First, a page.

These panic thoughts will do you no good. They will not make the mile any easier, and they will not allow you to push past it if you give in to them. What they can do is create so much fear that you convince yourself that if you run one step beyond that “1.00” mark on your watch, you just might die. But I can promise you, you won’t. Probably.
The first mile doesn’t mean you are out of shape. The first mile doesn’t mean you need new shoes. The first mile doesn’t mean you weren’t “built” to run. And it doesn’t mean you should stop or ditch the run. It just means that the first mile sucks. Because that’s what it does.
The First Mile Is A Separate Run
It’s hard to keep going for mile two or three after the first mile feels so hard. It’s easy to think that you’re having a bad day, or are a bad runner. It’s also somewhat logical to decide that if the first mile feels like crap, the rest of the run will probably also feel like crap. And if you’ve got a ways to go, that can feel pretty terrifying.
When I find myself worrying about the rest of the run, and whether it will be as painful, I remind myself that the first mile is a completely separate run. It is 100% unrelated to the rest of the run. Some of my most successful long runs started off as a terrible one mile run followed by 15 amazing miles.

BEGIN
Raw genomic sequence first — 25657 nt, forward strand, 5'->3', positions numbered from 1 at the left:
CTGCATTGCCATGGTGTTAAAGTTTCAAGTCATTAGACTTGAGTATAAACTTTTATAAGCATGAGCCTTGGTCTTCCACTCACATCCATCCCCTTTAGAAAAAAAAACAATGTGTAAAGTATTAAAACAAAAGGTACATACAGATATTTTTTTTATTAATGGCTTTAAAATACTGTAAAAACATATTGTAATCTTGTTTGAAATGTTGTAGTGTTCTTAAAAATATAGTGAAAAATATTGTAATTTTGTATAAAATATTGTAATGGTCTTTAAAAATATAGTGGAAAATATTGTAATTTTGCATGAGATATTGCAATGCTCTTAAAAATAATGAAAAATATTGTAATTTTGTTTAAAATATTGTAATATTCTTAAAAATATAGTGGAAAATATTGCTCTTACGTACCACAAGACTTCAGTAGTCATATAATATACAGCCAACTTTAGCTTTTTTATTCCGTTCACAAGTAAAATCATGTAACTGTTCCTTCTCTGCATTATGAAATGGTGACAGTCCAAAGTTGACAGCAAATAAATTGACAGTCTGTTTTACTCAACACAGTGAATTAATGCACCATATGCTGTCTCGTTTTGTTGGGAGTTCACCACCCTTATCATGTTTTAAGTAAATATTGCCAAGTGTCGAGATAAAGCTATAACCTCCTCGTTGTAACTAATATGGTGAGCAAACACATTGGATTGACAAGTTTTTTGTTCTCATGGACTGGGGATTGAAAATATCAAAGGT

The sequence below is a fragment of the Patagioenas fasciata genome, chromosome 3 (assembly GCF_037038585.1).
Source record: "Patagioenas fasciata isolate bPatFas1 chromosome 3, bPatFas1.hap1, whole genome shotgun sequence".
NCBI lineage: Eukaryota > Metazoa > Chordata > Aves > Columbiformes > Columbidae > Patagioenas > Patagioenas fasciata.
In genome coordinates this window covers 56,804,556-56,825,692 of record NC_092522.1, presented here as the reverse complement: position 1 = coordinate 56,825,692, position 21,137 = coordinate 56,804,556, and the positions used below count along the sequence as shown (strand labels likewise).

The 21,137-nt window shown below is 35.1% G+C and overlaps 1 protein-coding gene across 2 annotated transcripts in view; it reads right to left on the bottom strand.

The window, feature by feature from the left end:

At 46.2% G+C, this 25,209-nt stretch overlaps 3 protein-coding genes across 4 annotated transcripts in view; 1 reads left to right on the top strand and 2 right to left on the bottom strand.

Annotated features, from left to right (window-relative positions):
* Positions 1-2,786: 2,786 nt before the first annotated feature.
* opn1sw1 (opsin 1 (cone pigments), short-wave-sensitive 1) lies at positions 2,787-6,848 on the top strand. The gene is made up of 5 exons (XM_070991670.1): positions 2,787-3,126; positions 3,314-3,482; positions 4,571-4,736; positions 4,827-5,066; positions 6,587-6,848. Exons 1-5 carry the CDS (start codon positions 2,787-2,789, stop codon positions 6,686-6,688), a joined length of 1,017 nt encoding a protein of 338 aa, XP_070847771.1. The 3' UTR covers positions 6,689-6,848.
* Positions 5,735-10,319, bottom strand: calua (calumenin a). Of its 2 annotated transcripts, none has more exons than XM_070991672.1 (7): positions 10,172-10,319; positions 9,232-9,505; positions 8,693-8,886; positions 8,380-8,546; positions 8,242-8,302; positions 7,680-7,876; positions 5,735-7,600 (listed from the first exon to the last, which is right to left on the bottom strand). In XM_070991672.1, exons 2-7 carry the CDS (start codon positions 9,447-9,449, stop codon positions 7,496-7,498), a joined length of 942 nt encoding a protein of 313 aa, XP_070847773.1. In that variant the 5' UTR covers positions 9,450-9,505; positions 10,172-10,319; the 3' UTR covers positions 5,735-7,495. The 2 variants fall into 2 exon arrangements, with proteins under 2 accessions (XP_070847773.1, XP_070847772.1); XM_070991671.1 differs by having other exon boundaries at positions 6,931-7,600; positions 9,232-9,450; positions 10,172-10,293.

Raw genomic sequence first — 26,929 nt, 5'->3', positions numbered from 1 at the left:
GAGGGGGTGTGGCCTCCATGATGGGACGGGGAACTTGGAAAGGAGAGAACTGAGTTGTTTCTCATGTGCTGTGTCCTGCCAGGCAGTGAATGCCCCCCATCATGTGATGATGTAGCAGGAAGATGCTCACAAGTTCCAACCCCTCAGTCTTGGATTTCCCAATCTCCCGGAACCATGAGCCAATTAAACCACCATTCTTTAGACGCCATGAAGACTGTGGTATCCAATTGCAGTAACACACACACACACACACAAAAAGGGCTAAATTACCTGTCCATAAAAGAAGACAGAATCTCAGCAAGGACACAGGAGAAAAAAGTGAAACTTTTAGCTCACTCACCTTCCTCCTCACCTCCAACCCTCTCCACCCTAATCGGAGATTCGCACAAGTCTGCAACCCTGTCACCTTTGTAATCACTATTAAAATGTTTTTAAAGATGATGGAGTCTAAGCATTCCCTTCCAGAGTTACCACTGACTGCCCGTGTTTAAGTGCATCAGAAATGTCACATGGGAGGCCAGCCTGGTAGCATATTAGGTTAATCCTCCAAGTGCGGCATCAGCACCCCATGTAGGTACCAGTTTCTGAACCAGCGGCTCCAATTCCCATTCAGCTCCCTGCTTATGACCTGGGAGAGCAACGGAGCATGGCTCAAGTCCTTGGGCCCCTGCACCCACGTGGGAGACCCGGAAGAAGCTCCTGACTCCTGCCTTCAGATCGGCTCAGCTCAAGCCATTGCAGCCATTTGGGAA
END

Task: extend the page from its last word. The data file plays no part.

Feeling like crap during the first mile absolutely does not mean that you will feel like crap for the rest of your run. If you can remember this, and try to just focus on the mile you are in, you give yourself a fighting chance to make it over that first mile hurdle.
The First Mile Is Adaptation
I’ve had so many clients ask me why they struggle so much getting through that first mile, even once they’ve gotten to a point in training where a six mile run is nothing astonishing. Logic would tell you that the first few miles of a run should feel easy, with effort progressively increasing throughout the run. This would make the hardest miles the last miles.
But running isn’t logical. Or at least recreational running isn’t. We aren’t running from predators. We aren’t chasing dinner, or a mate. We’re just running for no reason, and our bodies aren’t generally fans of that. There’s a natural, physiological response to running that engages our fight or flight reflex. And once our body is able to realize there isn’t a real threat, it wants our body to put on the breaks. Immediately.
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WHY ARE YOU RUNNING? THERE’S NO REASON FOR THIS MADNESS. It’s wasting a whole lot of energy, and bodies have spent decades finding new and innovative ways to conserve energy. Remember the popularity of the clap light? That was the finest demonstration of man’s evolutionary focus to expend as little energy as possible.